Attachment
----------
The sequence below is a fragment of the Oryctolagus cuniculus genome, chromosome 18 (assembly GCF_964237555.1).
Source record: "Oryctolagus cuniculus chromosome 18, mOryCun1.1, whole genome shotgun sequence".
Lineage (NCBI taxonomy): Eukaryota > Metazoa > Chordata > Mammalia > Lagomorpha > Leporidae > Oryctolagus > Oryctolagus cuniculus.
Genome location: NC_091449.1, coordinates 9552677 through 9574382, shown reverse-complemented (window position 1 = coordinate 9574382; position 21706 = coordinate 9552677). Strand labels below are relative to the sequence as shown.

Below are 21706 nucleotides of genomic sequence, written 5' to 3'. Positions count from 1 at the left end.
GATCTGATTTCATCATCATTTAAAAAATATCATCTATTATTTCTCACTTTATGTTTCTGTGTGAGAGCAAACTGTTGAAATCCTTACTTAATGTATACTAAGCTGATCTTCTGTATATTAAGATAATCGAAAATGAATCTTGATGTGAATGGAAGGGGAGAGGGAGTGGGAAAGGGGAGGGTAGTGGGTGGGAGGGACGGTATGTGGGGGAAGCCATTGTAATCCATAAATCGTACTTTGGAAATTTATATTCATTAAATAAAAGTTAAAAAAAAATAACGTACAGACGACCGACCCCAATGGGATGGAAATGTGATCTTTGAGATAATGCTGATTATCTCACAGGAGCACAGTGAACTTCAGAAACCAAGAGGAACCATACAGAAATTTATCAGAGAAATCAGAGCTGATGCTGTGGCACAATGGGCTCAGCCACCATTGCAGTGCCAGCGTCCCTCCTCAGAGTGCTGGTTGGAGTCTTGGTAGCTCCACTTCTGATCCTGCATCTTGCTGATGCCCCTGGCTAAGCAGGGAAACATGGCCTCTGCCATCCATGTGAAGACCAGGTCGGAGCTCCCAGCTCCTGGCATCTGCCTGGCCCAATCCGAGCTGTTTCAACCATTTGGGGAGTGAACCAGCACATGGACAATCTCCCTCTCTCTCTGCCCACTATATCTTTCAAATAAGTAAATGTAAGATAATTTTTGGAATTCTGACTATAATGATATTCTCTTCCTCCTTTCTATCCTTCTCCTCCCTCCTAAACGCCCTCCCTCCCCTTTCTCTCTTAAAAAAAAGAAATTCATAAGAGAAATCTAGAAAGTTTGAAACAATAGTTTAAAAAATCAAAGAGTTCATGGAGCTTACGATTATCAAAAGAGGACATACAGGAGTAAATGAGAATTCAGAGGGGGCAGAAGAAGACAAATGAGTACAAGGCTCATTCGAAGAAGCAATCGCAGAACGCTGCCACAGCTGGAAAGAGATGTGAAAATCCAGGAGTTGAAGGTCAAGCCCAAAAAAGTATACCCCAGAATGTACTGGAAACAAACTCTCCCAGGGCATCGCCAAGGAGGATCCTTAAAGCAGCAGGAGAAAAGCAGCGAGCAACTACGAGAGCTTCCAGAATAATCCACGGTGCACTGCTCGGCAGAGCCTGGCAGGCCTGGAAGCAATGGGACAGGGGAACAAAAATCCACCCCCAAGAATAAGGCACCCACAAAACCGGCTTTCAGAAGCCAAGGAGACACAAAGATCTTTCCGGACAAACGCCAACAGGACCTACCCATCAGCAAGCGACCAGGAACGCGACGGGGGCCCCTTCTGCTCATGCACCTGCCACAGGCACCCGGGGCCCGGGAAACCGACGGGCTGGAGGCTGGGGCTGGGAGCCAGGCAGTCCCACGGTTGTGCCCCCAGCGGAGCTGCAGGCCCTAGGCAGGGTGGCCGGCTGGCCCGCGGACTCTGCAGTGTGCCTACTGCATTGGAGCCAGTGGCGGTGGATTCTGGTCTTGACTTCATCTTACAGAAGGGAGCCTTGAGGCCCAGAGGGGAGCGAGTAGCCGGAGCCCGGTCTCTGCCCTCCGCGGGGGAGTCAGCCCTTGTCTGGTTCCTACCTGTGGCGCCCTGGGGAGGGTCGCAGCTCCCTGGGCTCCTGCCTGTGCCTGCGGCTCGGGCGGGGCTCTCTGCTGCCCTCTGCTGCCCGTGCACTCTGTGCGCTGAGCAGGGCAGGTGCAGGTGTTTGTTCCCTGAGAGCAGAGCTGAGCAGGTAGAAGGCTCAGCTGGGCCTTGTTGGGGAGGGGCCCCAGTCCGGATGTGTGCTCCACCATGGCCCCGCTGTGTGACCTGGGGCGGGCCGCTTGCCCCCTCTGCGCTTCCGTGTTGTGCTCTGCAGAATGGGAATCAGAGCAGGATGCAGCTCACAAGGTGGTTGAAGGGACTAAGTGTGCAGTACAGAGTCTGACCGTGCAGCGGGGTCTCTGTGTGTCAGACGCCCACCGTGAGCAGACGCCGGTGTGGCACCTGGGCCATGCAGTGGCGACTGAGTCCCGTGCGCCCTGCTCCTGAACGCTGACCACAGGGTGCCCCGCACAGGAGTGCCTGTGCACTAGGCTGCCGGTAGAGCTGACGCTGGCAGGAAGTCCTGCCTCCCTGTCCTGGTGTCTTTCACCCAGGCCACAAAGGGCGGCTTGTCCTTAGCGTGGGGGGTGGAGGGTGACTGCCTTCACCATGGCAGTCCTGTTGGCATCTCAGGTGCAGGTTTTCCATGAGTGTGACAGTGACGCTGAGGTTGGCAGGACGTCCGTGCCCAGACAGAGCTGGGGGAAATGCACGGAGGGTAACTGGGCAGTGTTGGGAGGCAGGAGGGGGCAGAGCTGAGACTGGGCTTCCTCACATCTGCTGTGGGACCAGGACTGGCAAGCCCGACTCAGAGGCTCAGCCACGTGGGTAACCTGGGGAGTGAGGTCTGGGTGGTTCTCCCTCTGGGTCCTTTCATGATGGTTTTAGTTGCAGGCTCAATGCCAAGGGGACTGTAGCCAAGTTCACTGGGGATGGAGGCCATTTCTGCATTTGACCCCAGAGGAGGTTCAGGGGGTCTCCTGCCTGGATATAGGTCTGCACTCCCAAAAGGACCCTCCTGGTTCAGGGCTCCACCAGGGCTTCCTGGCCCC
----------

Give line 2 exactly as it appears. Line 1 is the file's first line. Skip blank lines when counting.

Source record: "Oryctolagus cuniculus chromosome 18, mOryCun1.1, whole genome shotgun sequence".